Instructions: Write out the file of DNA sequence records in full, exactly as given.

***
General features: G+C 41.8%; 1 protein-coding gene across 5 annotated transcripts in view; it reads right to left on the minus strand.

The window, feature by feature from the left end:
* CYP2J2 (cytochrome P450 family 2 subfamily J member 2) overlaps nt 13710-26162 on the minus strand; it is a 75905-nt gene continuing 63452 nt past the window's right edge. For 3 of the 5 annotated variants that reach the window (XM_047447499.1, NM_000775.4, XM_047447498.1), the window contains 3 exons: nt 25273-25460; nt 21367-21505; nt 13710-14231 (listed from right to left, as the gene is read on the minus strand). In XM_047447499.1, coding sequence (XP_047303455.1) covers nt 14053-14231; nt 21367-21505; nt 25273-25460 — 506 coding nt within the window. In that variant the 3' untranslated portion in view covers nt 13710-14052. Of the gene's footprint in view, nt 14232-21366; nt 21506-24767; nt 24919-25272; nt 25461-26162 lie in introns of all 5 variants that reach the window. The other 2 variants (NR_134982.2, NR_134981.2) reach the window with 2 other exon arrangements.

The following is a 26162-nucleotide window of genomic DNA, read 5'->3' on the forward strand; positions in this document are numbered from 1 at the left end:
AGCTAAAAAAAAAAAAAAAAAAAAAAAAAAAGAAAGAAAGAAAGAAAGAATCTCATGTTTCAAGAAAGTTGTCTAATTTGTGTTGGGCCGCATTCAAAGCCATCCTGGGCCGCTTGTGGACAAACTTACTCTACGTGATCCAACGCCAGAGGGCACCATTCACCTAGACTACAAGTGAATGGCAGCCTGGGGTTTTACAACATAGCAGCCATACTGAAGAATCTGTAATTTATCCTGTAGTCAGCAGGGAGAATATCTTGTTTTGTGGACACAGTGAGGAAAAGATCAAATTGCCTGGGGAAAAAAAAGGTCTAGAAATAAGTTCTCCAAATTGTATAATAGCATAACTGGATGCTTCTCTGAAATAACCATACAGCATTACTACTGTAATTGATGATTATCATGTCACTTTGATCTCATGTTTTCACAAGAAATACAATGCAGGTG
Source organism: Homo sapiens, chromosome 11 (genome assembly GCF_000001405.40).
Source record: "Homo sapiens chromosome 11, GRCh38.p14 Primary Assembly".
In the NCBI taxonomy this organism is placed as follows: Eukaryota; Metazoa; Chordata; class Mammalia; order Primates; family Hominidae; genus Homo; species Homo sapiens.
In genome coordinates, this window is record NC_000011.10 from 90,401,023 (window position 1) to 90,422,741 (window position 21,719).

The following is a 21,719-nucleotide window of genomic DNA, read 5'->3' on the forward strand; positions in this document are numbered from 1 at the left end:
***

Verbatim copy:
General features: G+C 41.8%; 1 protein-coding gene across 5 annotated transcripts in view; it reads right to left on the minus strand.

The window, feature by feature from the left end:
* CYP2J2 (cytochrome P450 family 2 subfamily J member 2) overlaps nt 13710-26162 on the minus strand; it is a 75905-nt gene continuing 63452 nt past the window's right edge. For 3 of the 5 annotated variants that reach the window (XM_047447499.1, NM_000775.4, XM_047447498.1), the window contains 3 exons: nt 25273-25460; nt 21367-21505; nt 13710-14231 (listed from right to left, as the gene is read on the minus strand). In XM_047447499.1, coding sequence (XP_047303455.1) covers nt 14053-14231; nt 21367-21505; nt 25273-25460 — 506 coding nt within the window. In that variant the 3' untranslated portion in view covers nt 13710-14052. Of the gene's footprint in view, nt 14232-21366; nt 21506-24767; nt 24919-25272; nt 25461-26162 lie in introns of all 5 variants that reach the window. The other 2 variants (NR_134982.2, NR_134981.2) reach the window with 2 other exon arrangements.

The following is a 26162-nucleotide window of genomic DNA, read 5'->3' on the forward strand; positions in this document are numbered from 1 at the left end:
AGCTAAAAAAAAAAAAAAAAAAAAAAAAAAAGAAAGAAAGAAAGAAAGAATCTCATGTTTCAAGAAAGTTGTCTAATTTGTGTTGGGCCGCATTCAAAGCCATCCTGGGCCGCTTGTGGACAAACTTACTCTACGTGATCCAACGCCAGAGGGCACCATTCACCTAGACTACAAGTGAATGGCAGCCTGGGGTTTTACAACATAGCAGCCATACTGAAGAATCTGTAATTTATCCTGTAGTCAGCAGGGAGAATATCTTGTTTTGTGGACACAGTGAGGAAAAGATCAAATTGCCTGGGGAAAAAAAAGGTCTAGAAATAAGTTCTCCAAATTGTATAATAGCATAACTGGATGCTTCTCTGAAATAACCATACAGCATTACTACTGTAATTGATGATTATCATGTCACTTTGATCTCATGTTTTCACAAGAAATACAATGCAGGTG
Source organism: Homo sapiens, chromosome 11 (genome assembly GCF_000001405.40).
Source record: "Homo sapiens chromosome 11, GRCh38.p14 Primary Assembly".
In the NCBI taxonomy this organism is placed as follows: Eukaryota; Metazoa; Chordata; class Mammalia; order Primates; family Hominidae; genus Homo; species Homo sapiens.
In genome coordinates, this window is record NC_000011.10 from 90,401,023 (window position 1) to 90,422,741 (window position 21,719).

The following is a 21,719-nucleotide window of genomic DNA, read 5'->3' on the forward strand; positions in this document are numbered from 1 at the left end: